This study investigates whether signals obtained from an implantable pressure sensor placed in the urinary bladder wall could be used to detect the onset of bladder contractions. The sensor assembly was custom made using a small piezoresistive sensor die. The die was mounted on ceramic substrate (8 mm × 8 mm) and encapsulated in silicone by a two-part moulding process. The final sensor was lens shaped with a diameter of 13.6 mm and height of 2.0 mm. Experiments were performed in six pigs that had one or more sensors placed in the bladder wall. An external reference sensor was used to simultaneously monitor intravesical pressure via a transurethral catheter. Bladder contractions were evoked by unilateral electrical stimulation of the pelvic nerve. Onset latency was computed using both signals. In addition, the correlation between wall pressure and intravesical pressure was calculated. On average, the onset latency was - 307 ms using the wall sensors compared to the intravesical pressure, i.e., the detection occurred earlier using the wall sensors than the intravesical sensor. In 91 of 114 recordings the correlation coefficient was above 0.90. In conclusion, the implantable sensor performs similar to the reference sensor when used to detect the onset of bladder contractions. PMID:21997323

  11. Urinary bladder hypersensitivity and dysfunction in female mice following early life and adult stress.

    PubMed

    Pierce, Angela N; Di Silvestro, Elizabeth R; Eller, Olivia C; Wang, Ruipeng; Ryals, Janelle M; Christianson, Julie A

    2016-05-15

    Early adverse events have been shown to increase the incidence of interstitial cystitis/painful bladder syndrome in adulthood. Despite high clinical relevance and reports of stress-related symptom exacerbation, animal models investigating the contribution of early life stress to female urological pain are lacking. We examined the impact of neonatal maternal separation (NMS) on bladder sensitivity and visceral neuroimmune status both prior-to, and following, water avoidance stress (WAS) in adult female mice. The visceromotor response to urinary bladder distension was increased at baseline and 8d post-WAS in NMS mice, while colorectal sensitivity was transiently increased 1d post-WAS only in naïve mice. Bladder micturition rate and output, but not fecal output, were also significantly increased following WAS in NMS mice. Changes in gene expression involved in regulating the stress response system were observed at baseline and following WAS in NMS mice, and WAS reduced serum corticosterone levels. Cytokine and growth factor mRNA levels in the bladder, and to a lesser extent in the colon, were significantly impacted by NMS and WAS. Peripheral mRNA levels of stress-responsive receptors were differentially influenced by early life and adult stress in bladder, but not colon, of naïve and NMS mice. Histological evidence of mast cell degranulation was increased in NMS bladder, while protein levels of protease activated receptor 2 (PAR2) and transient receptor potential ankyrin 1 (TRPA1) were increased by WAS. Together, this study provides new insight into mechanisms contributing to stress associated symptom onset or exacerbation in patients exposed to early life stress. PMID:26940840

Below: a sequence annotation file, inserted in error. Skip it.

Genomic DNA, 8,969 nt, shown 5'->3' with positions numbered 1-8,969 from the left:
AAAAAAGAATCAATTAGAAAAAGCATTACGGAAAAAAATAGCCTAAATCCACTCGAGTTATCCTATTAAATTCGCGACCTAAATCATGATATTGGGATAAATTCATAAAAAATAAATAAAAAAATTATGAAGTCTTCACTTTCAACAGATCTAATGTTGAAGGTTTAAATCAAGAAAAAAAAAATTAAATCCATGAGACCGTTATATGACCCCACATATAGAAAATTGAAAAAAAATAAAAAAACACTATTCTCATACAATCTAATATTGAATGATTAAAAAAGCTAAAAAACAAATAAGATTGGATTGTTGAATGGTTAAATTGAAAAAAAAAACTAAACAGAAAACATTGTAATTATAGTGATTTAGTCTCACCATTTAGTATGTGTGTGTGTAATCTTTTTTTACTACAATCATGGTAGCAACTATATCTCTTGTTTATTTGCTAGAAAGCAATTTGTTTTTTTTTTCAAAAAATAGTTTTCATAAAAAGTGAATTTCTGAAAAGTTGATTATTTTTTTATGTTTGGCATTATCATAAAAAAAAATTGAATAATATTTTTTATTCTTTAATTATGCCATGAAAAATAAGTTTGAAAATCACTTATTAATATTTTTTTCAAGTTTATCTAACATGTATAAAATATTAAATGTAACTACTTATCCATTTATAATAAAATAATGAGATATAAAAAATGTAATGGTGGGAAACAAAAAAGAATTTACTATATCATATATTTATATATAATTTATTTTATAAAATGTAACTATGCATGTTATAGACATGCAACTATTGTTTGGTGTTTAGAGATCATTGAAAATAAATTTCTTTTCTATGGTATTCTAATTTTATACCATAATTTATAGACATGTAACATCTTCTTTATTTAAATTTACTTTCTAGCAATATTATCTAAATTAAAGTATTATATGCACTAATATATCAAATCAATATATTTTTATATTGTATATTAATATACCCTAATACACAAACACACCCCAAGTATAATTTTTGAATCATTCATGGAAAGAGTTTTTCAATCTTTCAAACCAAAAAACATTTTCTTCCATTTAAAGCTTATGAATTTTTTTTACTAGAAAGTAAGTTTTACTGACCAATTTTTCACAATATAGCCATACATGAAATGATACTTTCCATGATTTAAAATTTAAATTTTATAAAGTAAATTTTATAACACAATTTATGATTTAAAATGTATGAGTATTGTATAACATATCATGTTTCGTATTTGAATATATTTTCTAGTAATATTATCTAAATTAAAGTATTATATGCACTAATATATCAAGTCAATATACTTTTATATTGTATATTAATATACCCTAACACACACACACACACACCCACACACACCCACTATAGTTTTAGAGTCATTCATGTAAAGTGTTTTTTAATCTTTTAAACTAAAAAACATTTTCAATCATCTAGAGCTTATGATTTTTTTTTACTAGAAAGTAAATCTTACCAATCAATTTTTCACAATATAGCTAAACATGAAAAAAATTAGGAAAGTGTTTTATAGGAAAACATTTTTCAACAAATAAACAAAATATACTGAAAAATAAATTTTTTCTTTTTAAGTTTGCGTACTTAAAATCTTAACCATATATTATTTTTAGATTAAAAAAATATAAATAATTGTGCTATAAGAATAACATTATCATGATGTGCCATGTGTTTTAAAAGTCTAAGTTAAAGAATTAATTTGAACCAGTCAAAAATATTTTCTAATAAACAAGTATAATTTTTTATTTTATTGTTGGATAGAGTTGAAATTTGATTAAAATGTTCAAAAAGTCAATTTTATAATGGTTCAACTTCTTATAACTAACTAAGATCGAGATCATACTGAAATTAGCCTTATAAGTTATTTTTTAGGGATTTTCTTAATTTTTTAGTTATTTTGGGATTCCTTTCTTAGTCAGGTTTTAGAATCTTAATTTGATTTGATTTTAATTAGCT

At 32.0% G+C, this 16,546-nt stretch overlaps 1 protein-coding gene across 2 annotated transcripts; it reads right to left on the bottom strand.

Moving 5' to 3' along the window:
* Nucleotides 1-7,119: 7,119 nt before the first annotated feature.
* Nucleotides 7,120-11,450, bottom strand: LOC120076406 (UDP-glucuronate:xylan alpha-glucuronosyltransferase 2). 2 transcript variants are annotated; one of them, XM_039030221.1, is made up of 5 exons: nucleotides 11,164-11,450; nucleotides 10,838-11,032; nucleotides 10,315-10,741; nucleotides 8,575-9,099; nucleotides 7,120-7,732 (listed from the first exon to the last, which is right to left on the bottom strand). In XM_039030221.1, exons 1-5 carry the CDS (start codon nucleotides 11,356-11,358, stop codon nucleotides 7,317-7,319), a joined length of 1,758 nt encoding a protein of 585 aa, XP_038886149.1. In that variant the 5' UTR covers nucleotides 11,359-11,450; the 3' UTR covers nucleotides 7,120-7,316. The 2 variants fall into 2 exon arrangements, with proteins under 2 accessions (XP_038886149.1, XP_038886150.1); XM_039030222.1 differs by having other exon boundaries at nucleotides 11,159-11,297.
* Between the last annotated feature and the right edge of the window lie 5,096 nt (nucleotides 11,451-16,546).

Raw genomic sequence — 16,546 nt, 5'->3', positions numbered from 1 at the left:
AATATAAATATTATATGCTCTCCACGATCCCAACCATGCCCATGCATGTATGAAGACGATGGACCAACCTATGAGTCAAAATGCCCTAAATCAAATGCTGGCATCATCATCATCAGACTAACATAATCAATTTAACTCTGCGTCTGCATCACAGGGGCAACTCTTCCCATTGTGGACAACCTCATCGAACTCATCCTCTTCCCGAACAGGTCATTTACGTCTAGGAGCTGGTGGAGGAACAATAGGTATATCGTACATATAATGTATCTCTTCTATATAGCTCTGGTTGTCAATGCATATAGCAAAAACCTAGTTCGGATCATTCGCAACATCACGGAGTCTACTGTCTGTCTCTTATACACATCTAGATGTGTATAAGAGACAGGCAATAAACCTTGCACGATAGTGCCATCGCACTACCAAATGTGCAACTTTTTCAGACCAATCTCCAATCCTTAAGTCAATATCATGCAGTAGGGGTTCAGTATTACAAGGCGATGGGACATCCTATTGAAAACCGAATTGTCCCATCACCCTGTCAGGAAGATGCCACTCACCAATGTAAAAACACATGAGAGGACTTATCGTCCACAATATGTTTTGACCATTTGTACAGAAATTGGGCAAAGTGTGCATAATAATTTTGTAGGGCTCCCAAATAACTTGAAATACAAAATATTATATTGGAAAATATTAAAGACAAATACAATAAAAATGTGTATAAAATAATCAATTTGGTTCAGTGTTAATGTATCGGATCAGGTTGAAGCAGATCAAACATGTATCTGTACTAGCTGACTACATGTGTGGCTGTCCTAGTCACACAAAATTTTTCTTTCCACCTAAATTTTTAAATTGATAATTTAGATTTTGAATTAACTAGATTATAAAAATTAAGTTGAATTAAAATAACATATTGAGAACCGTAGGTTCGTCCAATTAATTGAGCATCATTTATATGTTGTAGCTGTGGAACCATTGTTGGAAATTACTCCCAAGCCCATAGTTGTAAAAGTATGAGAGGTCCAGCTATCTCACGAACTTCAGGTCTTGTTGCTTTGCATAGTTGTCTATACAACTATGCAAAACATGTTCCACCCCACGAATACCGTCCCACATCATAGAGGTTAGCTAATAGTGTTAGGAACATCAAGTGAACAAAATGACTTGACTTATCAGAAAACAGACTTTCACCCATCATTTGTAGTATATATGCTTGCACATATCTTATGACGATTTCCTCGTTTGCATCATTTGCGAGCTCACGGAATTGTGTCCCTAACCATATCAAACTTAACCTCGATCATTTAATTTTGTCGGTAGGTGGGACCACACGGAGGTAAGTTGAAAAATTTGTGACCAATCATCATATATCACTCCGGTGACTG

12. Constitutively active PKA regulates neuronal acetylcholine release and contractility of guinea pig urinary bladder smooth muscle.

    PubMed

    Xin, Wenkuan; Li, Ning; Fernandes, Vitor S; Petkov, Georgi V

    2016-06-01

    Autonomic and somatic motor neurons that innervate the urinary bladder and urethra control the highly coordinated functions of the lower urinary tract, the storage, and the emptying of urine. ACh is the primary excitatory neurotransmitter in the bladder. Here, we aimed to determine whether PKA regulates neuronal ACh release and related nerve-evoked detrusor smooth muscle (DSM) contractions in the guinea pig urinary bladder. Isometric DSM tension recordings were used to measure spontaneous phasic and electrical field stimulation (EFS)- and carbachol-induced DSM contractions with a combination of pharmacological tools. The colorimetric method was used to measure ACh released by the parasympathetic nerves in DSM isolated strips. The pharmacological inhibition of PKA with H-89 (10 μM) increased the spontaneous phasic contractions, whereas it attenuated the EFS-induced DSM contractions. Intriguingly, H-89 (10 μM) attenuated the (primary) cholinergic component, whereas it simultaneously increased the (secondary) purinergic component of the nerve-evoked contractions in DSM isolated strips. The acetylcholinesterase inhibitor, eserine (10 μM), increased EFS-induced DSM contractions, and the subsequent addition of H-89 attenuated the contractions. H-89 (10 μM) significantly increased DSM phasic contractions induced by the cholinergic agonist carbachol. The inhibition of PKA decreased the neuronal release of ACh in DSM tissues. This study revealed that PKA-mediated signaling pathways differentially regulate nerve-evoked and spontaneous phasic contractions of guinea pig DSM. Constitutively active PKA in the bladder nerves controls synaptic ACh release, thus regulating the nerve-evoked DSM contractions, whereas PKA in DSM cells controls the spontaneous phasic contractility. PMID:27029424